An analysis of the National Health and Nutrition Examination Survey III (NHANES III) by Cochran and Mays revealed that there was a significantly higher prevalence of suicidal ideation and suicide attempts among homosexual men than among their heterosexual counterparts. The National Lesbian Health Care Study found that more than half of their study sample had experienced thoughts of suicide at some time and 18% had attempted suicide. This compares to 33% and 4%, respectively, for women in the United States, as reported in the Epidemiologic Catchment Area Study. Therefore, it is critically important to screen all gay and lesbian patients for suicidal ideation and be familiar with institutional protocols for managing suicidal patients.
The Urban Men’s Health Study published in 2001 demonstrated that among urban gay men both recreational drug (52%) and alcohol use (85%) were highly prevalent, and that alcohol-related problems (12%) and frequent drug use (19%) were not uncommon. In a review of substance use in LGBT populations, Hughes and Eliason reported that, while rates of heavy drinking among lesbians and heterosexual women were comparable, lesbians reported more alcohol-related problems. Another survey, conducted at the Millennium March in Washington DC, asked lesbians about the use of recreational drugs within their circle of close friends. In this survey, 11.4% of participants reported monthly use, 5.9% reported weekly use, and 20.8% reported use 1-2 times a year. These data suggest that both gay and lesbian patients are at increased risk for alcohol and other substance abuse and therefore warrant appropriate screening.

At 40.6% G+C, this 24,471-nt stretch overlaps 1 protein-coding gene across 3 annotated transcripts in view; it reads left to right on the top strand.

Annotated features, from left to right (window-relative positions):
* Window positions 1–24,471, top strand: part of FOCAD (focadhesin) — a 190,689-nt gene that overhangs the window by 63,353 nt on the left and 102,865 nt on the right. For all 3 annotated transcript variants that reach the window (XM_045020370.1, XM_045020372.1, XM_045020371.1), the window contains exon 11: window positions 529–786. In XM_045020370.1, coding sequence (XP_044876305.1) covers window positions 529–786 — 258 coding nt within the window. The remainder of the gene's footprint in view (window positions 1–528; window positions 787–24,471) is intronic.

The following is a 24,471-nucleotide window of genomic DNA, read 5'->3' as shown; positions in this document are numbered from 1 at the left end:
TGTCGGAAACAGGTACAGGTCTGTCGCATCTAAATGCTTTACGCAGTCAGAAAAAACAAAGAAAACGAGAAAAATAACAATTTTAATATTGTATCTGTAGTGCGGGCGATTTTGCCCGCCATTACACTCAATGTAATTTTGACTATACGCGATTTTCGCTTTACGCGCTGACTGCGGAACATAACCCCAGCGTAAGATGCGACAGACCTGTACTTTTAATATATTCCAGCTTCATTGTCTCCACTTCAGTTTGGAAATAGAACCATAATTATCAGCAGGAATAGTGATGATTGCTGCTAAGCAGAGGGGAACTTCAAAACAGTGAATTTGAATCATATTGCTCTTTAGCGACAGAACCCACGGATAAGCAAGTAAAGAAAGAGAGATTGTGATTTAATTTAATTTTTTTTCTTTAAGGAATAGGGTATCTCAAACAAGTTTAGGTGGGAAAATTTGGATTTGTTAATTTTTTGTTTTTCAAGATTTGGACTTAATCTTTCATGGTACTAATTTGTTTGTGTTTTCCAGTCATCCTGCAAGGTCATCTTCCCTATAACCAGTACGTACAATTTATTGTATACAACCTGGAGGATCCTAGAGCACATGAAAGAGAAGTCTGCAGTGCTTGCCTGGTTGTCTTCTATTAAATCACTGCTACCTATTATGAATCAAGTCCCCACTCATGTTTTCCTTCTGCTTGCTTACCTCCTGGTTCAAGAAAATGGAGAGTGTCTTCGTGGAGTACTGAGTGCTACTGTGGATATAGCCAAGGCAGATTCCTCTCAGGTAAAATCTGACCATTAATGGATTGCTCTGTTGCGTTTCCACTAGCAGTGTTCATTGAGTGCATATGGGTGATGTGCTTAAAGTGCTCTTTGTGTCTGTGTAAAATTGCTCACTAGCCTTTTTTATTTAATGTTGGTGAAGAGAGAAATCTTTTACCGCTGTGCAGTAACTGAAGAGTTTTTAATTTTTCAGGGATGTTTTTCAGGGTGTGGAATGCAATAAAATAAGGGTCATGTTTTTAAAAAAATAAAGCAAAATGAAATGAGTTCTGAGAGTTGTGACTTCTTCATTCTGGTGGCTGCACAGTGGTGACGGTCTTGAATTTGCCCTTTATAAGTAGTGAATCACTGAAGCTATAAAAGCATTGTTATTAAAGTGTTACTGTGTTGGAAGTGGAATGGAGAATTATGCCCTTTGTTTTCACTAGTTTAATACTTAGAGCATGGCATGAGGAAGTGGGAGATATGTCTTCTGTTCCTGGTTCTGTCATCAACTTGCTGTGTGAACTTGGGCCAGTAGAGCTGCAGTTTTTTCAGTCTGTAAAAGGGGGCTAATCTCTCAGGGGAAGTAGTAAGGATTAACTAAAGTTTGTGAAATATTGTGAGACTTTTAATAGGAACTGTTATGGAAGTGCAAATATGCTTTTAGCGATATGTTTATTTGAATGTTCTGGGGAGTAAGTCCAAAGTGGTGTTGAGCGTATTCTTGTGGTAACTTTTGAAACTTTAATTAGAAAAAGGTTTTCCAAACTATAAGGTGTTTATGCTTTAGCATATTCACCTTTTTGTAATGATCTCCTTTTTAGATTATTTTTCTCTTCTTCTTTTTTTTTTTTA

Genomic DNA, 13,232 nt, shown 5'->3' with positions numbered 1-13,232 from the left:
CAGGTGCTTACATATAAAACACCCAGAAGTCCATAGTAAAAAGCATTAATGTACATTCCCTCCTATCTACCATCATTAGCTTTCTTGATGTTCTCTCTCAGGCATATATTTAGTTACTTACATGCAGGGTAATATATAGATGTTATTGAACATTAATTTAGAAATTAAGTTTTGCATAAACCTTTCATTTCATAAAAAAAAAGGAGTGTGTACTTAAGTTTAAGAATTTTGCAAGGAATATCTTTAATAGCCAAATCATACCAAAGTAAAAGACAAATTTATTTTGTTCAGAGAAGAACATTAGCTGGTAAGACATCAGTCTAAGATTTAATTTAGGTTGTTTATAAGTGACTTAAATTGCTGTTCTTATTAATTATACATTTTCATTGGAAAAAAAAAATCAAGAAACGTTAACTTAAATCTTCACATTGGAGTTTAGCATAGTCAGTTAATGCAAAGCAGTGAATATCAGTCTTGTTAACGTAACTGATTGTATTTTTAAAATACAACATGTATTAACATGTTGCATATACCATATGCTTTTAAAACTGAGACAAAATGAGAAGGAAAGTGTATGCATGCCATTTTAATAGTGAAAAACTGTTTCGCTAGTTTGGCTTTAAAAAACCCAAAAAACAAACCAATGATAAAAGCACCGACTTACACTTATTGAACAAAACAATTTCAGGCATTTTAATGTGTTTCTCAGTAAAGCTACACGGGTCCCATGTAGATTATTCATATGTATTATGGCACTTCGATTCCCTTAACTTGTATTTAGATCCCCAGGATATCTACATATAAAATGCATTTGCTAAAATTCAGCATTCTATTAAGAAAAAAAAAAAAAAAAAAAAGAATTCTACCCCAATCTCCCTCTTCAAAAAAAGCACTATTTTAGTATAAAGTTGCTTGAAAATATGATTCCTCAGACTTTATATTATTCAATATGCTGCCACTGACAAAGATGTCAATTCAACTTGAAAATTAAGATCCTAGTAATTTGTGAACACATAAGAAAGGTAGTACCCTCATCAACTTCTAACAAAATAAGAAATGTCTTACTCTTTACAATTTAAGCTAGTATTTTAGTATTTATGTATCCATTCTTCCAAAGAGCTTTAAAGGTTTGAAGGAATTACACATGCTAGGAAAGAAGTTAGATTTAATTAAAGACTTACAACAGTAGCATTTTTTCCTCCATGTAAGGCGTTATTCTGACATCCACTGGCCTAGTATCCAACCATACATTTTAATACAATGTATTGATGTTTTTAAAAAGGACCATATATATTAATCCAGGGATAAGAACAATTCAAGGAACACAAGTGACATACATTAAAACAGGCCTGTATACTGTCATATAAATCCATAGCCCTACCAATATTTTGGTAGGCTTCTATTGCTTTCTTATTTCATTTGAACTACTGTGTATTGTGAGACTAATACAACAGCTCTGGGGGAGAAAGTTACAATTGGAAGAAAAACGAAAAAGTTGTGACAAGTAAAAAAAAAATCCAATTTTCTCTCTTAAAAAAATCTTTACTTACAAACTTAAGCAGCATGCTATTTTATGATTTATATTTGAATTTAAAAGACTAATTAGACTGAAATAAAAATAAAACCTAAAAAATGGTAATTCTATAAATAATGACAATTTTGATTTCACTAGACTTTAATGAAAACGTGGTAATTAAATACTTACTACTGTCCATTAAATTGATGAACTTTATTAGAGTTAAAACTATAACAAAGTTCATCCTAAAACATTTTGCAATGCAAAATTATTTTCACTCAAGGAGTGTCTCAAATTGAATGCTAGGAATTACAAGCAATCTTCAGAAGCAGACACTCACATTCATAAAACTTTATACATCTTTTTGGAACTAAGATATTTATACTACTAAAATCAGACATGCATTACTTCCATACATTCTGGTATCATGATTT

Research conducted by Herzog et al. revealed that lesbians were significantly more satisfied with their body appearances than the heterosexual women in the study: 72% of heterosexual women wanted to lose weight, whereas 48% of homosexual women wanted to lose weight. In another study comparing homosexual and heterosexual men, Herzog demonstrated that gay men tended to be more dissatisfied with their bodies and had a greater desire to be thin. Notably, when the men in this study were asked to report their ideal body weight, nearly a quarter of the gay men selected an ideal weight that was underweight, while none of the heterosexual men did. Based on the results of this study, gay men tend to be at a higher risk for body dissatisfaction, whereas lesbian women tend to have a lower risk. This high prevalence of unrealistic body ideals in gay men correlates with a higher prevalence of eating disorders, as evidenced in a study by Feldman and Meyer. As one might have predicted from the results of the body dissatisfaction studies, lesbians were not at an increased risk for eating disorders. It would therefore be appropriate to screen gay male patients for eating disorders. The SCOFF questionnaire is a five-question survey that has been validated as an effective screening tool for anorexia nervosa and bulimia nervosa in men and women, with 100% sensitivity and 87.5% specificity.